Record Banner
Vol.26, No. 15 Feb. 16, 2001

Klempererís Diary of Nazi Years Brought to Life in Deutsches Haus Performance

By Jason Hollander

On a sunny Sunday afternoon, inside a formal hall in Deutsches Haus, one man’s voice took spectators on a harrowing journey back to the beginning of Hitler’s stunning rise to power. A one-hour reading of Victor Klemperer’s diary offered unique insight into the horror this German-Jew endured as his countrymen strode further and further into a spiral of madness and destruction.

German-born actor George Bartenieff performed part of the Off-Broadway play, “I Will Bear Witness: The Diaries of Victor Klemperer,” to a packed room on Feb. 18. The play stars Bartenieff and is directed by Karen Malpede, who earned her M.F.A. in theater from Columbia. Bartenieff hauntingly conveyed Klemperer’s attempt to understand a transformation in German society that appeared too monstrous and surreal to be true.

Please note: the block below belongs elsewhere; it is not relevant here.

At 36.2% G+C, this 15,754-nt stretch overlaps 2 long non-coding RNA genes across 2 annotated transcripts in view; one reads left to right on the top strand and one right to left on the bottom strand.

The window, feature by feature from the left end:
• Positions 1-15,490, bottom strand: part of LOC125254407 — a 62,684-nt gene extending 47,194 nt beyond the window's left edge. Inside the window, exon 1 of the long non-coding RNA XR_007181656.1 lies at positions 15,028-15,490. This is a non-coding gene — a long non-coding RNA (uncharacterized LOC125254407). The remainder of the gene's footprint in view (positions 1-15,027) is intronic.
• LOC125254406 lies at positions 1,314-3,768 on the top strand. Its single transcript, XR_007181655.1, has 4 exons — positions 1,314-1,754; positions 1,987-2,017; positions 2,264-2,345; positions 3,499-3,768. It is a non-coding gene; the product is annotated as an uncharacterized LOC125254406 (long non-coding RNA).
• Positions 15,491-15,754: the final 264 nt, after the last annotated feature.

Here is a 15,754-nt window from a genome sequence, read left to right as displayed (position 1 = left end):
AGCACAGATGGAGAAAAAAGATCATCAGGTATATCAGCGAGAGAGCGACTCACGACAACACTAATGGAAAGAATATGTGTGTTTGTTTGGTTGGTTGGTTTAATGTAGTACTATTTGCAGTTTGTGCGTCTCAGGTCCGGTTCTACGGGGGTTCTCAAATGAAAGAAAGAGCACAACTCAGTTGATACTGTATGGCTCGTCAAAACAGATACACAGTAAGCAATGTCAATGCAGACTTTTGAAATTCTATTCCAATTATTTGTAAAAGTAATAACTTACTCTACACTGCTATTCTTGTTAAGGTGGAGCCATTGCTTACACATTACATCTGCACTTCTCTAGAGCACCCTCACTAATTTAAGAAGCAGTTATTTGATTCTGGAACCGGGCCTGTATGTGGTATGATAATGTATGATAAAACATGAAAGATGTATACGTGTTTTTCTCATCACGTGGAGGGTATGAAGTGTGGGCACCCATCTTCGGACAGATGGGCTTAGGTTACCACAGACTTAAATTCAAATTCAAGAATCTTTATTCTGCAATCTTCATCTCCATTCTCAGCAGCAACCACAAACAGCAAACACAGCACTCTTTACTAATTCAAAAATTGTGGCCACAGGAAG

The play is based on Klemperer’s diaries, which were discovered nearly 30 years after his death in 1960 and published by Random House in 1998 under the title “I Will Bear Witness: A Diary of the Nazi Years.”

The reading was followed by a panel discussion that included Eva Fogelman, psychologist and author of Conscience and Courage: Rescuers of the Jews During the Holocaust; Peter Gay, director of the scholars and writers program at the New York Public Library and author of My German Question, and Robert Jay Lifton, professor at John Jay College and author of The Nazi Doctors: Medical Killing and the Psychology of Genocide.